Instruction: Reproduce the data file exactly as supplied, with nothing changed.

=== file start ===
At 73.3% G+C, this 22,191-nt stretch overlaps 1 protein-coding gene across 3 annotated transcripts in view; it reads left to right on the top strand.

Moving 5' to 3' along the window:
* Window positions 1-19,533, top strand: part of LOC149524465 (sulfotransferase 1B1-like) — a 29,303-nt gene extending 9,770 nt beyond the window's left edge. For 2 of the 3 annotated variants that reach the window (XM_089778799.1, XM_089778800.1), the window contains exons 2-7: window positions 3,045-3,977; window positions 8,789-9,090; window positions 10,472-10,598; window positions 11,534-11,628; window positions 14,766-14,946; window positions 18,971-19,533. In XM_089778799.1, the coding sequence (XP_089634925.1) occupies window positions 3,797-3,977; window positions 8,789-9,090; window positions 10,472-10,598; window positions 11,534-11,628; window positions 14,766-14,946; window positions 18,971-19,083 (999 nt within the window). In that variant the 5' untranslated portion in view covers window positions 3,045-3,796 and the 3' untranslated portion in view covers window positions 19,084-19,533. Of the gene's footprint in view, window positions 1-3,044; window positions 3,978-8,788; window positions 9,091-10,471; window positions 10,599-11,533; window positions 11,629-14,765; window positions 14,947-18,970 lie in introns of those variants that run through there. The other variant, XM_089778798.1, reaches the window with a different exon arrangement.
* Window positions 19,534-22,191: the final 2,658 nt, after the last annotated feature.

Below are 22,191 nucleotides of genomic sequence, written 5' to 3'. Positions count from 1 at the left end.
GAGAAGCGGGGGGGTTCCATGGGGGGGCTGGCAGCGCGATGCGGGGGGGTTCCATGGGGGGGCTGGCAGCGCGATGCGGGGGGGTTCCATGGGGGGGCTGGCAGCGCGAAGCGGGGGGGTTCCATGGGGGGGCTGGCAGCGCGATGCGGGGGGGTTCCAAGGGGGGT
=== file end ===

At 73.3% G+C, this 22,191-nt stretch overlaps 1 protein-coding gene across 3 annotated transcripts in view; it reads left to right on the top strand.

Moving 5' to 3' along the window:
* Window positions 1-19,533, top strand: part of LOC149524465 (sulfotransferase 1B1-like) — a 29,303-nt gene extending 9,770 nt beyond the window's left edge. For 2 of the 3 annotated variants that reach the window (XM_089778799.1, XM_089778800.1), the window contains exons 2-7: window positions 3,045-3,977; window positions 8,789-9,090; window positions 10,472-10,598; window positions 11,534-11,628; window positions 14,766-14,946; window positions 18,971-19,533. In XM_089778799.1, the coding sequence (XP_089634925.1) occupies window positions 3,797-3,977; window positions 8,789-9,090; window positions 10,472-10,598; window positions 11,534-11,628; window positions 14,766-14,946; window positions 18,971-19,083 (999 nt within the window). In that variant the 5' untranslated portion in view covers window positions 3,045-3,796 and the 3' untranslated portion in view covers window positions 19,084-19,533. Of the gene's footprint in view, window positions 1-3,044; window positions 3,978-8,788; window positions 9,091-10,471; window positions 10,599-11,533; window positions 11,629-14,765; window positions 14,947-18,970 lie in introns of those variants that run through there. The other variant, XM_089778798.1, reaches the window with a different exon arrangement.
* Window positions 19,534-22,191: the final 2,658 nt, after the last annotated feature.

Below are 22,191 nucleotides of genomic sequence, written 5' to 3'. Positions count from 1 at the left end.
GAGAAGCGGGGGGGTTCCATGGGGGGGCTGGCAGCGCGATGCGGGGGGGTTCCATGGGGGGGCTGGCAGCGCGATGCGGGGGGGTTCCATGGGGGGGCTGGCAGCGCGAAGCGGGGGGGTTCCATGGGGGGGCTGGCAGCGCGATGCGGGGGGGTTCCAAGGGGGGT